Today, `Virtual Reality` is used in different ways and often in a confusing and misleading manner. Jaron Lanier, founder of VPL Research (1989) was the first man to term `Virtual world or Artificial world` as `Virtual Reality` (VR). This was followed by other related terms such as `Artificial Reality` by Myron Krueger, 1970s, and `Cyberspace` by William Gibson, 1984. And currently, this is known by the name of `Virtual Worlds` and `Virtual Environments`. Besides this, virtual reality also got popularized by the movie The Lawnmower Man and research in Virtual Reality reached its peak in 1990 with the help of non-fiction book Virtual Reality by Howard Rheingold.
Virtual reality (abbreviated as VR) is fundamentally an attempt to create realistic 3 dimensional world. This 3D world makes interaction of humans with computer possible. A user can interact with virtual environment with the use of standard input devices such as a keyboard and mouse or through devices such as head mounted display (goggles), special gloves, earphones, and/or full-body wiring. Thus, with the aid of specially designed transducers and sensors, users interact with displayed images, moving and manipulating virtual objects, and performing other actions in a way that engenders a feeling of actual presence (immersion) in the simulated environment.
CREATING VIRTUAL REALITY
Head-Mounted Display (HMD)
Head mounted device was the first device to create, and provide its wearer with unseen world of virtual reality. In 1965, Evans and Sutherland first introduced head mounted display. But unfortunately, it was commercially available only after 20 years by the name "Eyephone" system.
HMD device consist of two miniature display screens and an optical system. These two components channel the images from the screens to the eyes, presenting a stereoscopic imaging. Others use a single larger display to provide higher resolution, but without the stereoscopic vision.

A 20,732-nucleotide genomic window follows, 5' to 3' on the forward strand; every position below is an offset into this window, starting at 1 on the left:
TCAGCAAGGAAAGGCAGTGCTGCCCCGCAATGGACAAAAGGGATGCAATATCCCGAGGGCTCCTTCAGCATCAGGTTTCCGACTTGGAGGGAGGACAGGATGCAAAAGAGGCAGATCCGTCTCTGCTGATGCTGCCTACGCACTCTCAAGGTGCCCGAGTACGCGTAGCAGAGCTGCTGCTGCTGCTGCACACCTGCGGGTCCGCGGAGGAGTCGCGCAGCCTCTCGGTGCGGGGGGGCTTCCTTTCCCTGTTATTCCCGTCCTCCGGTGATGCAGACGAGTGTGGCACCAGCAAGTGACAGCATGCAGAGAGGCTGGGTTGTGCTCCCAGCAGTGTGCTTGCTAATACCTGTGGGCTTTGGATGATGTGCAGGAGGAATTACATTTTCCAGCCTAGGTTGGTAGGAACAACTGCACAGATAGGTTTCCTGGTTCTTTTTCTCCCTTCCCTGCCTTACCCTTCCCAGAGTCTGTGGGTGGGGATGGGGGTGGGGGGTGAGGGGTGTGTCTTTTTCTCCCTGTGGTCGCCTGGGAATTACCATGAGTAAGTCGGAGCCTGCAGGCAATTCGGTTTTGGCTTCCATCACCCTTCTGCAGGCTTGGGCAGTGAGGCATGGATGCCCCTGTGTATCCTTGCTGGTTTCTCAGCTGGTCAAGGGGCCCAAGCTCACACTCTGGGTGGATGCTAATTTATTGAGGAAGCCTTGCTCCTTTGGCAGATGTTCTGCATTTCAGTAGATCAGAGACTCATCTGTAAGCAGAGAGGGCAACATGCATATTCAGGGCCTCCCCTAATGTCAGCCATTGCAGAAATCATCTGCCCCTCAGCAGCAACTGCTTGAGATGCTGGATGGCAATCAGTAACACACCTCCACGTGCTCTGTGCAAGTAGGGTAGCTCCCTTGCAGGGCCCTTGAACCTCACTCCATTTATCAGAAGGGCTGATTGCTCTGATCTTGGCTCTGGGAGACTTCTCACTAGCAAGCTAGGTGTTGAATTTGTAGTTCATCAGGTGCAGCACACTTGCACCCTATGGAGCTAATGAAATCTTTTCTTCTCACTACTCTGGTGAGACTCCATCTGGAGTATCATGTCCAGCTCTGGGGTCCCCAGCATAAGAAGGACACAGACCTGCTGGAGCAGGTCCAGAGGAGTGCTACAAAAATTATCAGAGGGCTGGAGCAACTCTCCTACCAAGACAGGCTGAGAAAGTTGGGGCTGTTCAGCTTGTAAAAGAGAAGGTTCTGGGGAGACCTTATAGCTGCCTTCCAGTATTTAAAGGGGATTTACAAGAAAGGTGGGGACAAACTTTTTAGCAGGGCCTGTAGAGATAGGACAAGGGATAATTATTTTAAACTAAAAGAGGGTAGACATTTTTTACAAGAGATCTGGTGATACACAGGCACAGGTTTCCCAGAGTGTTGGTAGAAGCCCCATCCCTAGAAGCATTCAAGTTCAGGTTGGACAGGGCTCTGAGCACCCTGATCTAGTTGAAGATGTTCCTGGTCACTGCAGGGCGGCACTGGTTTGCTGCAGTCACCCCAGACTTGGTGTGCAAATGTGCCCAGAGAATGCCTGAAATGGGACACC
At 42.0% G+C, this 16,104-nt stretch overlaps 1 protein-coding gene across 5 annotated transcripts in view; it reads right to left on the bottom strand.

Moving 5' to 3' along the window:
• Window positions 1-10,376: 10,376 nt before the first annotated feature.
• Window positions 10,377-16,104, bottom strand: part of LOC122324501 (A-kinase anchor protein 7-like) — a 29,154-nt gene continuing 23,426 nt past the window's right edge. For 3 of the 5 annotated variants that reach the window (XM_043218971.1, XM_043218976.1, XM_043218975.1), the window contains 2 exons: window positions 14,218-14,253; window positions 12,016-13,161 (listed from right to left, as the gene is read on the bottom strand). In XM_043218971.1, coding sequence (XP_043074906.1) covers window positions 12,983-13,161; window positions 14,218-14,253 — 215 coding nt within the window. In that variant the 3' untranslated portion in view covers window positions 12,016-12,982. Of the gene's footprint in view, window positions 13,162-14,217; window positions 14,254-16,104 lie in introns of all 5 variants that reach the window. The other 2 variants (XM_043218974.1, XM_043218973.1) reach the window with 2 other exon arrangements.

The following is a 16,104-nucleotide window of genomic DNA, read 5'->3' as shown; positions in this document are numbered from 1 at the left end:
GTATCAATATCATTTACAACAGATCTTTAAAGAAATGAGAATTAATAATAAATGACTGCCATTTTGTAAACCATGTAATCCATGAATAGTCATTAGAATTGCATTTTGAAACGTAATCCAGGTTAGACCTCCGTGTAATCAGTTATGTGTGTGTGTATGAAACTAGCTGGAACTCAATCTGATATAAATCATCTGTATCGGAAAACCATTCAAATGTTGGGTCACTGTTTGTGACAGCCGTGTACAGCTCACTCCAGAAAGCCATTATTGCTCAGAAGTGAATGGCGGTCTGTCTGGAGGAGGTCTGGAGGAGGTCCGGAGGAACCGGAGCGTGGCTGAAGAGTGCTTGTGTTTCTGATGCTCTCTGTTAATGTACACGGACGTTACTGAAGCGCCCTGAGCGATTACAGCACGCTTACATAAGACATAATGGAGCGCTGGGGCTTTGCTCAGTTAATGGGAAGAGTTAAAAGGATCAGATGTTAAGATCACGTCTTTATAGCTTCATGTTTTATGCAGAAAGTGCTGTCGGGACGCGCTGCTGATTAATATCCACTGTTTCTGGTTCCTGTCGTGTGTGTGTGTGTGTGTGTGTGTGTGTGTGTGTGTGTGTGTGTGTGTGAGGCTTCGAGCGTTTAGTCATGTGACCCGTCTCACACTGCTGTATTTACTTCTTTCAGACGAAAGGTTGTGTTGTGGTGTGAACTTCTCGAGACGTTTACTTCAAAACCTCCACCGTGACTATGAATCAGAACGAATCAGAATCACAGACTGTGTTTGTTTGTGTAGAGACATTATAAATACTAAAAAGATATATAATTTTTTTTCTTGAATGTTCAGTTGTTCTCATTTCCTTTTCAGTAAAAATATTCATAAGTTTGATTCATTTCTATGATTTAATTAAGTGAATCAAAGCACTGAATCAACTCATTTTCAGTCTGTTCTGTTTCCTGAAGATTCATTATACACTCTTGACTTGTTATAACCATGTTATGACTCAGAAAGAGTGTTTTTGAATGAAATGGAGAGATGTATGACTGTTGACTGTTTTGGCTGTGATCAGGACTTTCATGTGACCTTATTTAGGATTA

HMD provides virtual images by continuously tracking the position and orientation of the user`s head. This allows viewer to look around and walk through the surrounding virtual environment.
The Binocular Omni-Orientation Monitor (BOOM) from fakespace is a high-resolution stereoscopic viewing device that enables interactive and real-time viewpoint control of camera or computer-generated 3D environments. The main advantage of BOOM is that it has the ability to generate better images compared to HMD.
The BOOM (Binocular Omni-Orientation Monitor) generates virtual images by using sensors in the links of the arm that holds the box (the box incorporates screen and optical system). The user looks into the box through two holes to experience virtual world.
When a user releases the BOOM, another person can view the same images from the same perspective, which is another advantage over HMDs.
Cave Automatic Virtual Environment
The CAVE is an immersive virtual reality facility designed for the exploration of and interaction with spatially engaging environments. Basically, the CAVE`s comprises of four projection surfaces on which images are projected with uniquely immersive design. In addition, including projection on the ceiling gives a fuller sense of being enclosed in the virtual world. Furthermore, projection on all six surfaces of a room allows users to turn around and look in all directions. This allows user to interact with world in ways never before possible, which is necessary for full immersion.
The most exciting development in the field of virtual world is the upcoming concept of VRML (Virtual Reality Modeling Language) on the World Wide Web. VRML is an open, platform-independent file format for 3-D graphics on the Web. In other words, VRML allows to create "virtual worlds" networked via the Internet and hyperlinked with the World Wide Web. These 3-D "worlds" can contain objects that link to 3D world, documents and other interactive elements.
Since virtual environment can represent any three-dimensional world that is either real or abstract. An immersive visualization can be applied everywhere starting from educational field to industrial field.
Currently, virtual reality is used for training in a variety of areas, such as military, medical. It is also used for equipment operation, education, design evaluation (virtual prototyping), architectural walk-through, human factors and ergonomic studies, simulation of assembly sequences and maintenance tasks, assistance for the handicapped, study and treatment of different types of fear (e.g., fear of height or animal), entertainment, etc.
Virtual reality has been gaining too much of hype since its inception, and in many cases more effort has been put on the development of new equipment and software rather than on the evaluation of whether VR accomplishes its stated goals. As a result of this, VR technology has not got sufficiently developed for economical use in work settings. For instance, Virtual reality has been heavily criticized for being an inefficient method for navigating non-geographical information.
But at the same time, it has opened doors to provide realistic object and environment, with which a user can interact. Thus, it remains to be seen how researchers utilize the virtual reality technology to take current development to one step above to complete stated goals.